Wednesday morning, first responders with the Somerset County Department of Emergency Services practiced what they’d do in a real life emergency weather situation.
“It’s a blue sky day where we can meet each other and it’s not a real scenario so we’re not exchanging business cards or names when a real event occurs.”
That’s what Joel Landis, the Director of Emergency Services for Somerset County, said about the biannual simulation.
He said they hold an ’emergency weather simulation’ every fall and spring, but that this is the first in-person simulation since the pandemic began.
“We want to take those scenarios and exercise all of our capabilities, and our personnel, to make sure that they’re able to properly respond to those,” Landis continued.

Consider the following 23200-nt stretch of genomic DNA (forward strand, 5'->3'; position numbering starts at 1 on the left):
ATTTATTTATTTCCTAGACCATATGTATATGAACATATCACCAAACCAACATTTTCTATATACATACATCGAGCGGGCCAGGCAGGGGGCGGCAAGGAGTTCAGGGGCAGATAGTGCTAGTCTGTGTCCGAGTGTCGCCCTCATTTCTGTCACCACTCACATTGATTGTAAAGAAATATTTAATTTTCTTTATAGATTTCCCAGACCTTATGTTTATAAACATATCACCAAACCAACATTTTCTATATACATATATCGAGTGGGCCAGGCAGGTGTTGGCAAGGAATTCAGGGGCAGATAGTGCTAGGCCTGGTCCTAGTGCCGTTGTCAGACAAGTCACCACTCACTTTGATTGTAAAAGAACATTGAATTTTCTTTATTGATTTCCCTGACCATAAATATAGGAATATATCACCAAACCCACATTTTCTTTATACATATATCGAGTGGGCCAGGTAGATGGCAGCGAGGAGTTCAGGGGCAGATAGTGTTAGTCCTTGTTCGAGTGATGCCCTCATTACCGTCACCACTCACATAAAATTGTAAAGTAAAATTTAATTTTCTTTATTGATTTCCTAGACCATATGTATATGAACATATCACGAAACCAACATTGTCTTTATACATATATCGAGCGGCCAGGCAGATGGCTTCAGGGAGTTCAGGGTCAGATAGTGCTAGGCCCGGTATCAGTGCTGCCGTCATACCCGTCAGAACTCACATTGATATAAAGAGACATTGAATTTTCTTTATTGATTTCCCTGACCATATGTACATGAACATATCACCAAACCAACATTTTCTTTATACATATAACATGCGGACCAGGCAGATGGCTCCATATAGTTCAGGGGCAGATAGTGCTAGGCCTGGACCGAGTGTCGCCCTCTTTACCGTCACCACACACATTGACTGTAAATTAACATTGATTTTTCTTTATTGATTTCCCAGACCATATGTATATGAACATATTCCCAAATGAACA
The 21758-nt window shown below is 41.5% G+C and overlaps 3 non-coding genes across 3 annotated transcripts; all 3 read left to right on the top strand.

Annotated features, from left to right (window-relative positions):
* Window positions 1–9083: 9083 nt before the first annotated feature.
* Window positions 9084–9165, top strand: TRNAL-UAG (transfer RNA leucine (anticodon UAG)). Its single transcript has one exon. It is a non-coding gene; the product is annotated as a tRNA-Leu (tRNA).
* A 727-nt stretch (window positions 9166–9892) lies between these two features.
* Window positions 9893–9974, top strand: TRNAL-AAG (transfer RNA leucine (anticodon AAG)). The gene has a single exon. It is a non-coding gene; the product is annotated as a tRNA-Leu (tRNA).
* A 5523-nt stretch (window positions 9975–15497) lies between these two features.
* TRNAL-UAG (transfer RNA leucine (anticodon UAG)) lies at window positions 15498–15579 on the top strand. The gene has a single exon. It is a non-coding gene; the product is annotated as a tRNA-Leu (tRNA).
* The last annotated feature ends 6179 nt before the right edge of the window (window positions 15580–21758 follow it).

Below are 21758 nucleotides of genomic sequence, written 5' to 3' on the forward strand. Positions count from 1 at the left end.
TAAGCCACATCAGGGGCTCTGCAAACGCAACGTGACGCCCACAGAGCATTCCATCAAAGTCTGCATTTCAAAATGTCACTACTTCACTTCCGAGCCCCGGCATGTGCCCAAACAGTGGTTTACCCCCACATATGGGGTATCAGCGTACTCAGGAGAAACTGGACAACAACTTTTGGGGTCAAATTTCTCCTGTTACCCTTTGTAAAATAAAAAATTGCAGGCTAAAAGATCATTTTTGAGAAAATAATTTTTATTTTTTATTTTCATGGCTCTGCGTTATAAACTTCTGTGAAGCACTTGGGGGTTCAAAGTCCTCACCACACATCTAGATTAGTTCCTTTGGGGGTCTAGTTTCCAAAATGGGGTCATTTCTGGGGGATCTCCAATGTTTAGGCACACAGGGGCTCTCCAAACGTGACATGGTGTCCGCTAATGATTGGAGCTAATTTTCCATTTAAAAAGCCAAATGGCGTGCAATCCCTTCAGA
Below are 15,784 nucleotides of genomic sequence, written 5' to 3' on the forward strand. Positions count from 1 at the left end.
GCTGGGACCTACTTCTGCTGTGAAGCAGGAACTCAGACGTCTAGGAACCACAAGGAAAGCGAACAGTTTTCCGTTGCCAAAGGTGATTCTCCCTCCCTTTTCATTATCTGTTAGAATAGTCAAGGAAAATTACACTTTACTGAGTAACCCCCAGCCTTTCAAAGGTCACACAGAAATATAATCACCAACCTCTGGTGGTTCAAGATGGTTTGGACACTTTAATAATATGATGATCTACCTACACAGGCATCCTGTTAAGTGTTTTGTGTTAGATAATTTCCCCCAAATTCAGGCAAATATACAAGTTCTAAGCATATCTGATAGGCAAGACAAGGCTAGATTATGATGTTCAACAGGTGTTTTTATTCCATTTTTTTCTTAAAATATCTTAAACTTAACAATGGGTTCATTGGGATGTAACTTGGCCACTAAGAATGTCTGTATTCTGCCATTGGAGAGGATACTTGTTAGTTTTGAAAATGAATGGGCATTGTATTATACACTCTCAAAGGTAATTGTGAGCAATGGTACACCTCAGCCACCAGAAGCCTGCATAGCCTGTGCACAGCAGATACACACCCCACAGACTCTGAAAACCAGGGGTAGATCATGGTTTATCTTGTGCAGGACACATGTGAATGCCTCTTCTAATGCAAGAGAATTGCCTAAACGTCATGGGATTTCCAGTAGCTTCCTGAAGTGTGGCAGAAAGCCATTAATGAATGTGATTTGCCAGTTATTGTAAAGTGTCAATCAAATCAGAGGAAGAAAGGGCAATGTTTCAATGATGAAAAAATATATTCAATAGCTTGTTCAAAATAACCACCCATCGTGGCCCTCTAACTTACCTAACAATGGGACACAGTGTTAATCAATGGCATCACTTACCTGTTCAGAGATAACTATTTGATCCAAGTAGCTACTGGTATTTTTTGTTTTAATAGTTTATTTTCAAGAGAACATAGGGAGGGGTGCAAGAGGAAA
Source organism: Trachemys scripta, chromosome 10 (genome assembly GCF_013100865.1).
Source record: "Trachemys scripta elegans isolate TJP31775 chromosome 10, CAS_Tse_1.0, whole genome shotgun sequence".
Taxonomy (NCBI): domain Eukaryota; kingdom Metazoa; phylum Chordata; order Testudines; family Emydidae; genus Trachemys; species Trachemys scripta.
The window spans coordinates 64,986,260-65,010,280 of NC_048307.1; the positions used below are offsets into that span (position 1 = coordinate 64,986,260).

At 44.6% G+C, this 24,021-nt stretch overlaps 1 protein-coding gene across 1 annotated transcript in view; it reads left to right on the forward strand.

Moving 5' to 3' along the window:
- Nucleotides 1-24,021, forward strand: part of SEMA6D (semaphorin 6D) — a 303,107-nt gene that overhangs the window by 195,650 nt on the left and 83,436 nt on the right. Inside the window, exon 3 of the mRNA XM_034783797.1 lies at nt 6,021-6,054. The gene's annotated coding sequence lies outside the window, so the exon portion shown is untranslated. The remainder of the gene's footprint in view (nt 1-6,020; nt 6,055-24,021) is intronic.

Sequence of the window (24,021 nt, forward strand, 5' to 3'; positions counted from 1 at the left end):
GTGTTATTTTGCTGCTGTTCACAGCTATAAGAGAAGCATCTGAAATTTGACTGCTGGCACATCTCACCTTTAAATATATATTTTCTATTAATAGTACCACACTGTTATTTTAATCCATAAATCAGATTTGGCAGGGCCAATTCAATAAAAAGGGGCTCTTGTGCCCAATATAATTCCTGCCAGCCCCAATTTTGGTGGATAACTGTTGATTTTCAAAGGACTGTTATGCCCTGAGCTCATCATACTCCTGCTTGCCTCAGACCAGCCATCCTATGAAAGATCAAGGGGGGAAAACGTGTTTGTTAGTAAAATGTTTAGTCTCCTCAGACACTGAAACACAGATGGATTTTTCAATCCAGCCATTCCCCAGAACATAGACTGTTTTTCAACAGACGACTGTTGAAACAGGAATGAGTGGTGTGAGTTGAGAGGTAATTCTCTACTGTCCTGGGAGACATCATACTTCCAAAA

Wednesday’s exercise: a tornado simulation.
First responders rehearsed how they’d alert the public, where shelters could be set up, and how schools should respond if it were to happen.
“We’ve worked with all the hazard vulnerabilities for our county. Flooding events, tornadoes, and winter storms have all been previously exercised,” Landis told 6 News.
The county’s Emergency Operation Center would be opened in the case of a train derailment, multiple vehicle accident, or other big emergency.
County officials and outside agencies could meet there if needed.
“We do this to be better prepared. We want to make sure that, number one, our department is prepared for any scenario that could occur to us,” Landis said.
These officials remind the residents of Somerset County to sign up for the CodeRED Emergency Alert System.
As they practice running to the situations that we run away from.
“We take a period aside just to make sure that this function is best exercised, and we’re best prepared for if that day ever does occur,”